Physicists test 'forgotten' Brownian motion theory

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Saturday, October 28, 2006

Researchers have finally tested a theory started by Einstein in 1906 and predicted in the 1930s on Brownian motion, the movement of small objects in water or air. The new results show if the tiny objects are rods, their actions are markedly different from the type of Brownian motion previously known.

The research was published in the Journal Science this week and is direct proof of the behavior. Brownian motion has also been used as a model to predict random behavior, such as the stock market. "It is such a profound and fundamental phenomenon that, as a physicist, I want to learn everything about [Brownian motion]," said Arjun Yodh, Physics professor at the University of Pennsylvania.

Einstein first described Brownian motion in a paper in 1906, but only concentrated on the movement of little balls. He concluded that if a small ball, like a dust particle or equivalent in water, spun, that action didn't affect where the ball traveled. It turned out that its location could be predicted with statistics. The University of Pennsylvania scientists took this further and photographed teeny plastic rods moving in water instead. Using a charge coupled device, or CCD camera, they took millions of pictures at a time, making a sort of movie of the motion. This way they could analyze the motion more directly. They found that the path of a spinning rod is directly related to its spin.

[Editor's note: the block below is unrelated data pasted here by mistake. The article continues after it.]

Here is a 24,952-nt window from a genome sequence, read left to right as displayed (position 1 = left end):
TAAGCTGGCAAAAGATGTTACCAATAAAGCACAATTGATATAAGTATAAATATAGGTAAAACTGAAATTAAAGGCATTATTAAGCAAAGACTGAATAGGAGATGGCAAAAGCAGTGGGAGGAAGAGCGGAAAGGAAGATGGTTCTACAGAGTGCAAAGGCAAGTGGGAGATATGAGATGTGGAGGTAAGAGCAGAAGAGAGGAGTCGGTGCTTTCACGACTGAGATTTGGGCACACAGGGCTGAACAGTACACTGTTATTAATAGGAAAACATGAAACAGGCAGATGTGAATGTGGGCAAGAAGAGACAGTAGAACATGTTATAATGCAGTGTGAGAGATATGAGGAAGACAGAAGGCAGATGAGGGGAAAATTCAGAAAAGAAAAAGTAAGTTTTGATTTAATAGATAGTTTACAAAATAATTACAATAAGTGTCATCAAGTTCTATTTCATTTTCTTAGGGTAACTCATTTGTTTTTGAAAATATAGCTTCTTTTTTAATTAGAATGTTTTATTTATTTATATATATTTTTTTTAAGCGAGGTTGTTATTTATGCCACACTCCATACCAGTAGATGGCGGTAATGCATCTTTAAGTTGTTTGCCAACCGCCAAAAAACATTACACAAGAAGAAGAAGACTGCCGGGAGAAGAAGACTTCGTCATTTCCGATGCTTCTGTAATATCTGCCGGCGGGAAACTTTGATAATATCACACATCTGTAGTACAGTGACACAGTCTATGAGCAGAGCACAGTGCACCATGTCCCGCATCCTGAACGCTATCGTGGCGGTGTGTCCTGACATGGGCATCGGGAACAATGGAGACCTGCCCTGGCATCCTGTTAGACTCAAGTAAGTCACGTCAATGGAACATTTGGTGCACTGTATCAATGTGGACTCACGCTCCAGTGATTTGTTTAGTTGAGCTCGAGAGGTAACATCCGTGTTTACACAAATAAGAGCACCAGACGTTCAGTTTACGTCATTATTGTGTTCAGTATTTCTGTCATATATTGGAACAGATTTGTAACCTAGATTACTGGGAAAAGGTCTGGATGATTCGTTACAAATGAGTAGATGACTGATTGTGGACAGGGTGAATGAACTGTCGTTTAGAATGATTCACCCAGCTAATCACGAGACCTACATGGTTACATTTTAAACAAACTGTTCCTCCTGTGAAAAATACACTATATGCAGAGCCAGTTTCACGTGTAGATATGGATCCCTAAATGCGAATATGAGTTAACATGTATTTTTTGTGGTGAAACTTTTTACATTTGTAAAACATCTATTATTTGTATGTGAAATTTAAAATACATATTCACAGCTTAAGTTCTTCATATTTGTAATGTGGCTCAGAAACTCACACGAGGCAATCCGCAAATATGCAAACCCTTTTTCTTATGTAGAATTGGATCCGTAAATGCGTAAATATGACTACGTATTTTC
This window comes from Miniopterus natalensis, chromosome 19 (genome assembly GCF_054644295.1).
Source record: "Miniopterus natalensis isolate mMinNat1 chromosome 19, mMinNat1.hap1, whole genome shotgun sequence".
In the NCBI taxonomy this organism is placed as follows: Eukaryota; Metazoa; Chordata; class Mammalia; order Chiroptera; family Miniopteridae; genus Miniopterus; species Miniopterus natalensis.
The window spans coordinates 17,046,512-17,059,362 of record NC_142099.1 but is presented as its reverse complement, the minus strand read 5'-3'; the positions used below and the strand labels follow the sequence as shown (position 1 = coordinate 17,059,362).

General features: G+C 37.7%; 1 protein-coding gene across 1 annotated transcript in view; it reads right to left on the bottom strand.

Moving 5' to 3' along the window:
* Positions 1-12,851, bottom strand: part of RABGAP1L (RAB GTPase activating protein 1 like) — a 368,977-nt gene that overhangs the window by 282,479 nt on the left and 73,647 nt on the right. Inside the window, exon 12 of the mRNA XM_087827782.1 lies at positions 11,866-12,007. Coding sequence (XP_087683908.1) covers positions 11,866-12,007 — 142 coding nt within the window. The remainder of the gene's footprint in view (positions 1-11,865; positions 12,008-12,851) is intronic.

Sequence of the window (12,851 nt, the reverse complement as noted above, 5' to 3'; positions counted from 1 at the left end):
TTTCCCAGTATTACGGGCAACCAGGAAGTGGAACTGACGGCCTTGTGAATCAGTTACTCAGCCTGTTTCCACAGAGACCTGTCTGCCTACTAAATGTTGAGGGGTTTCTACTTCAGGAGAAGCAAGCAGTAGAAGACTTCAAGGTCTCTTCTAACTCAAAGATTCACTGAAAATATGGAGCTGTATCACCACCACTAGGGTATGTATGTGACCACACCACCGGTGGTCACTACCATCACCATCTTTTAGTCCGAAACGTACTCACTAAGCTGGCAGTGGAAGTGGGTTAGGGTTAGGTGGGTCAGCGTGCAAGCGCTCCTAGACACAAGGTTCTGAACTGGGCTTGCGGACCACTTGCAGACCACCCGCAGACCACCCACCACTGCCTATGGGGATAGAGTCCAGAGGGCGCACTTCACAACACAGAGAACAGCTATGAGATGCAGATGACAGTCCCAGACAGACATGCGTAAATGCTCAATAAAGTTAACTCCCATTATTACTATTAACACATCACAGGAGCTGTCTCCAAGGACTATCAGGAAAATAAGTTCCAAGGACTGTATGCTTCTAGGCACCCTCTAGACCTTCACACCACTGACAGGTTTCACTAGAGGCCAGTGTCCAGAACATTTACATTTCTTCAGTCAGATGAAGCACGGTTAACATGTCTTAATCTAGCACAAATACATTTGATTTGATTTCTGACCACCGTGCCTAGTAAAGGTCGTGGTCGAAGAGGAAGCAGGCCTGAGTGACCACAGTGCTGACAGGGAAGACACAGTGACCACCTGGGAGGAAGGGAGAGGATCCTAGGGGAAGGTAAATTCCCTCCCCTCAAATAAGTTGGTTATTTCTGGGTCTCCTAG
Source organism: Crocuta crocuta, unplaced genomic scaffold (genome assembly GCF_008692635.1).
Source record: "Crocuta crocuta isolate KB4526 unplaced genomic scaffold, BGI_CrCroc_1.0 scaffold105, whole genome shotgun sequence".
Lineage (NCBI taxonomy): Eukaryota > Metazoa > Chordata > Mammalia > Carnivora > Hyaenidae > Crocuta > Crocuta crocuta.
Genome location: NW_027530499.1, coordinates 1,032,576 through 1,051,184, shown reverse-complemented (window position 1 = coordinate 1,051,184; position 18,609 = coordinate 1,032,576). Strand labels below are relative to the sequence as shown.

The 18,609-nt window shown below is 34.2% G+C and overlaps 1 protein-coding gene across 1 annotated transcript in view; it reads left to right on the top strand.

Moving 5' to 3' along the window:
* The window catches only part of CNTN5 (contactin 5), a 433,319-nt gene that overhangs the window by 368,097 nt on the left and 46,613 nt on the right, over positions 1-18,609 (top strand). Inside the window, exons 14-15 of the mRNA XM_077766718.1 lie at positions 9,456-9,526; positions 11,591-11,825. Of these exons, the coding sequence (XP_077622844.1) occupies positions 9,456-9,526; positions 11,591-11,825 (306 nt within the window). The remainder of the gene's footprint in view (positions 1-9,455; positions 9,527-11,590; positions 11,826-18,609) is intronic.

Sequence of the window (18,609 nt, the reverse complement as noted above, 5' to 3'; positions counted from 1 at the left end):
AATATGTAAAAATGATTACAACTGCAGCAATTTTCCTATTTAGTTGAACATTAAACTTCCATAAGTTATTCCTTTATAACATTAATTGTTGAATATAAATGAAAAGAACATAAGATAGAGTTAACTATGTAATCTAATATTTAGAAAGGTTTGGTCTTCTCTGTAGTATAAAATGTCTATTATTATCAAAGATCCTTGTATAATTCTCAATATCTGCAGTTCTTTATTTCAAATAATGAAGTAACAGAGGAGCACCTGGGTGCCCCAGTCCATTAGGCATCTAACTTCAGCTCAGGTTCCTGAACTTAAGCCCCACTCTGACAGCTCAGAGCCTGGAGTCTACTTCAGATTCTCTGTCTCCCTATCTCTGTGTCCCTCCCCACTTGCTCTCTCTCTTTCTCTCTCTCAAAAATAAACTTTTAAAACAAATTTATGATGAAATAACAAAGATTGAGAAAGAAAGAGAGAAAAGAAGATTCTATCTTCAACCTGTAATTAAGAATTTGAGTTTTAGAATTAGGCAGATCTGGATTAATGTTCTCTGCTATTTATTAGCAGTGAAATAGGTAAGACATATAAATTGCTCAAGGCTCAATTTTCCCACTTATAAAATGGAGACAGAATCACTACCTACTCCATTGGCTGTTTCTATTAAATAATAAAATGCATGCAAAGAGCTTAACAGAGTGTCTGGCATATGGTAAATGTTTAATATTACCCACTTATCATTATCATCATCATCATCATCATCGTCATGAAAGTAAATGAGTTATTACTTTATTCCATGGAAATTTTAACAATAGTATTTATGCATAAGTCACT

Post-doc Yilong Han explained this by saying, "since ellipsoids are longer than they are wide, they experience more water resistance going in one direction than the other... It gives rise to the weird behavior we observed."

In terms of the practicality of the experiments, team physicist Tom Lubensky stated that the research was directed at obtaining fundamental understanding of a "ubiquitous and important phenomenon." It is not clear yet what practical applications this research will lead to. But it may help with understanding the mechanisms in cells, because proteins in living cells undergo Brownian motion in response to bumps by smaller molecules.

After discovering the strange movement, the lab rediscovered the work done by the French physicist Francis Perrin in the 1930s, predicting the exact motion the researchers had observed. "One of the exciting aspects of this work is the precise agreement between a relatively simple theory and experiments," said Tom Lubensky, Penn's chair of the physics department.

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